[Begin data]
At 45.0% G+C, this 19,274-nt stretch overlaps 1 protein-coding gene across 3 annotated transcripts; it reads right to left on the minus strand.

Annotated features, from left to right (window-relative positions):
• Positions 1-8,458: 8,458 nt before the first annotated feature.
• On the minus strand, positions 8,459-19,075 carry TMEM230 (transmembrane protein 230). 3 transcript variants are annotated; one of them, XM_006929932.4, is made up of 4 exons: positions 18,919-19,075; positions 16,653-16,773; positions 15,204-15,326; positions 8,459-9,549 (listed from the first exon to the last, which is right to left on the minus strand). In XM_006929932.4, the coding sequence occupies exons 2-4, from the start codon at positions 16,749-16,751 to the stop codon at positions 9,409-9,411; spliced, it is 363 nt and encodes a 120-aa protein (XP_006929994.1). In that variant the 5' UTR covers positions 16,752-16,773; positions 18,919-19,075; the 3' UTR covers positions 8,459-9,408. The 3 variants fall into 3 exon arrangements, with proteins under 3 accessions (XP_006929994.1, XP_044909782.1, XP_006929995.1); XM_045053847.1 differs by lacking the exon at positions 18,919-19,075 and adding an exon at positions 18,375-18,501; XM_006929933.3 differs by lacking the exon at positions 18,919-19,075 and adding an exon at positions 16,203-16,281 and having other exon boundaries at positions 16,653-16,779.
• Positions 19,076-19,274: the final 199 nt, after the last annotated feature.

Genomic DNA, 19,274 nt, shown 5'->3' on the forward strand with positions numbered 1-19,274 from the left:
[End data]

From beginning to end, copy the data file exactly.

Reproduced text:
At 45.0% G+C, this 19,274-nt stretch overlaps 1 protein-coding gene across 3 annotated transcripts; it reads right to left on the minus strand.

Annotated features, from left to right (window-relative positions):
• Positions 1-8,458: 8,458 nt before the first annotated feature.
• On the minus strand, positions 8,459-19,075 carry TMEM230 (transmembrane protein 230). 3 transcript variants are annotated; one of them, XM_006929932.4, is made up of 4 exons: positions 18,919-19,075; positions 16,653-16,773; positions 15,204-15,326; positions 8,459-9,549 (listed from the first exon to the last, which is right to left on the minus strand). In XM_006929932.4, the coding sequence occupies exons 2-4, from the start codon at positions 16,749-16,751 to the stop codon at positions 9,409-9,411; spliced, it is 363 nt and encodes a 120-aa protein (XP_006929994.1). In that variant the 5' UTR covers positions 16,752-16,773; positions 18,919-19,075; the 3' UTR covers positions 8,459-9,408. The 3 variants fall into 3 exon arrangements, with proteins under 3 accessions (XP_006929994.1, XP_044909782.1, XP_006929995.1); XM_045053847.1 differs by lacking the exon at positions 18,919-19,075 and adding an exon at positions 18,375-18,501; XM_006929933.3 differs by lacking the exon at positions 18,919-19,075 and adding an exon at positions 16,203-16,281 and having other exon boundaries at positions 16,653-16,779.
• Positions 19,076-19,274: the final 199 nt, after the last annotated feature.

Genomic DNA, 19,274 nt, shown 5'->3' on the forward strand with positions numbered 1-19,274 from the left: